We are pursuing research on the biochemical and molecular basis of longevity regulation to provide novel therapeutic options to prevent and cure age-related diseases like obesity, diabetes, neurodegeneration and cancer.
We are interested in genetic pathways and environmental factors that modulate longevity. Besides other topics, we are particularly focused on the role played by mitochondria in lifespan regulation. In the past and contrary to the widely reiterated Free Radical Theory of Aging, we have repeatedly shown that the health-promoting effects associated with low caloric intake, physical exercise, sirtuins, impaired insulin/IGF-1 signaling, and other lifespan-extending interventions may be due to increased formation of Reactive Oxygen Species (ROS) within the mitochondria, causing a vaccination-like adaptive response that culminates in increased stress resistance and extended longevity, a process a. k. a. mitochondrial hormesis or mitohormesis.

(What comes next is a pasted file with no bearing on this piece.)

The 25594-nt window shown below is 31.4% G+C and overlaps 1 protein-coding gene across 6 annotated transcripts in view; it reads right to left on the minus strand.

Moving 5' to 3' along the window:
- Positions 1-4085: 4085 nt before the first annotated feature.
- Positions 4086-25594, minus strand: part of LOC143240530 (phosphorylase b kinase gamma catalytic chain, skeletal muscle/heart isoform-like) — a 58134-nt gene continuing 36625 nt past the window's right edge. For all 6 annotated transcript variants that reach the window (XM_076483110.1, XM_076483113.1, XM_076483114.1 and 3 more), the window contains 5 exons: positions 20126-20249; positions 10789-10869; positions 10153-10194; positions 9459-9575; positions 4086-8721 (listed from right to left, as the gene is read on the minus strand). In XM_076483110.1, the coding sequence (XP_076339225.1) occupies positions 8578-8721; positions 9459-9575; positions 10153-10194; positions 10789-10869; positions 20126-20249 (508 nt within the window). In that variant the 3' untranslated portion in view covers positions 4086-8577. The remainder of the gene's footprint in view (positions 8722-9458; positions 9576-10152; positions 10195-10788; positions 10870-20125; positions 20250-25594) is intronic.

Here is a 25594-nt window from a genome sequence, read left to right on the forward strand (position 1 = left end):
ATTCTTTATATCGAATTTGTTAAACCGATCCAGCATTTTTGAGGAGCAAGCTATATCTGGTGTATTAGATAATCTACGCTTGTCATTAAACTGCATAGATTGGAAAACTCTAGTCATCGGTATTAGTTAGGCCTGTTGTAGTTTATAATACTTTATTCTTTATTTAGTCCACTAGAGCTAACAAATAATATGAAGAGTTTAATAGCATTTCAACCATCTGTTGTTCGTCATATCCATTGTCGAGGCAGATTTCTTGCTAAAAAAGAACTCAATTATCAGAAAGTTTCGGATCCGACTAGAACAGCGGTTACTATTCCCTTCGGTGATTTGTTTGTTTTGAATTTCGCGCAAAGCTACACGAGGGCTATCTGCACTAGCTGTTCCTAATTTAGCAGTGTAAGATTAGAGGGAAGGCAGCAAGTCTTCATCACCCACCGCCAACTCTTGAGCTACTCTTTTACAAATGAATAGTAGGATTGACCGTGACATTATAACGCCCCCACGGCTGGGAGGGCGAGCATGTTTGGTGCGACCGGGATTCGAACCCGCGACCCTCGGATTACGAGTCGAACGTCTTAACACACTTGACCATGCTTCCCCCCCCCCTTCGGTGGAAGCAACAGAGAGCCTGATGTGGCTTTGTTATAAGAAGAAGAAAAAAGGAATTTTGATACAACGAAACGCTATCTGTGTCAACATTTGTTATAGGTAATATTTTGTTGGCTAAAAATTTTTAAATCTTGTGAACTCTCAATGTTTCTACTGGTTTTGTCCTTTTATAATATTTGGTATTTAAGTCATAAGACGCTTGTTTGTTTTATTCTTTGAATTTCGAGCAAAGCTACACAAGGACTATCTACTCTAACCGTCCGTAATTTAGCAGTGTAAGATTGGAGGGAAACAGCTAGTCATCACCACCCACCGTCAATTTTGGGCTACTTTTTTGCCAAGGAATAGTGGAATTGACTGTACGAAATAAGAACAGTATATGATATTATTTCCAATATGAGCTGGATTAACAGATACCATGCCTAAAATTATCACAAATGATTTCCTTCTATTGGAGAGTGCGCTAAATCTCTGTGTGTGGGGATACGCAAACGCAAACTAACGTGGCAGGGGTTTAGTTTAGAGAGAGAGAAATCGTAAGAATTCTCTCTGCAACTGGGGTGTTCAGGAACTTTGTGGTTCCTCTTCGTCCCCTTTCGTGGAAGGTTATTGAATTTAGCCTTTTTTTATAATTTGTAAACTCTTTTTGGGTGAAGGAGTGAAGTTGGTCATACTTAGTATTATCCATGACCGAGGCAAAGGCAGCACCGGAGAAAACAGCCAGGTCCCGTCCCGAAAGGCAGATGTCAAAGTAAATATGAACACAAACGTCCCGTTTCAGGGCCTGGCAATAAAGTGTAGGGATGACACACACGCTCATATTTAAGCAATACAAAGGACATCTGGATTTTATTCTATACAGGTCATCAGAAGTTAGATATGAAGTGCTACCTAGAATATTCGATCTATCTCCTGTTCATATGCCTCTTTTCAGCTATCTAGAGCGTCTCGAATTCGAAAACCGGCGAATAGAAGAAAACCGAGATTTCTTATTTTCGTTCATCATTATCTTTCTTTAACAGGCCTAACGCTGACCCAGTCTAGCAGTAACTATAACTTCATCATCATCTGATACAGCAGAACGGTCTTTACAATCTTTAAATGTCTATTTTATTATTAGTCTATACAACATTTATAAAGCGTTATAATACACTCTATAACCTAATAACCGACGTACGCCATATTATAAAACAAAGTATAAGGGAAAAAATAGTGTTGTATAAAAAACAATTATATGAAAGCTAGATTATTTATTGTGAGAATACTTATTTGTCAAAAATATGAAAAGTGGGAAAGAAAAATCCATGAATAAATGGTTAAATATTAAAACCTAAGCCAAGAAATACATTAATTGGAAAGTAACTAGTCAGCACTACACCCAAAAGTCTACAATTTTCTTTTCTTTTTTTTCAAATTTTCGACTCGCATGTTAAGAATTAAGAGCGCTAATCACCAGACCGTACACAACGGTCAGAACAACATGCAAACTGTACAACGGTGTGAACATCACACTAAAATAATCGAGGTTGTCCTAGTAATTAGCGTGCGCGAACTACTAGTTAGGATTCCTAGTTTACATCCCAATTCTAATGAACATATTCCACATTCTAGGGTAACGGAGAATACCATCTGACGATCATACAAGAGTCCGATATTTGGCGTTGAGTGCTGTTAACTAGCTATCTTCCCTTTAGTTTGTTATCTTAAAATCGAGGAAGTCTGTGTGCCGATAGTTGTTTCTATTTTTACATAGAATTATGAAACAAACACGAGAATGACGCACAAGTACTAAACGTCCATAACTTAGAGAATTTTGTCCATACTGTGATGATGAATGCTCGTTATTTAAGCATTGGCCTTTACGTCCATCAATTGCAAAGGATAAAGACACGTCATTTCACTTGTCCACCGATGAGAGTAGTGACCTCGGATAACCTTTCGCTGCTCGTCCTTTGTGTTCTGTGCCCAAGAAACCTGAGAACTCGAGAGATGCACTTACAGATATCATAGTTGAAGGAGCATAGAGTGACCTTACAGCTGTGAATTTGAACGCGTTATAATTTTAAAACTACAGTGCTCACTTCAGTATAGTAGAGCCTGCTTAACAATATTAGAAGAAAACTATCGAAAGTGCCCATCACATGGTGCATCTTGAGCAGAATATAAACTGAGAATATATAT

Based on this and meanwhile, we characterize identify and aging-associated pathways that have been identified by a RNA expression screen of physiological aging in several evolutionary distinct species, including C. elegans, zebrafish, killifish, and mice.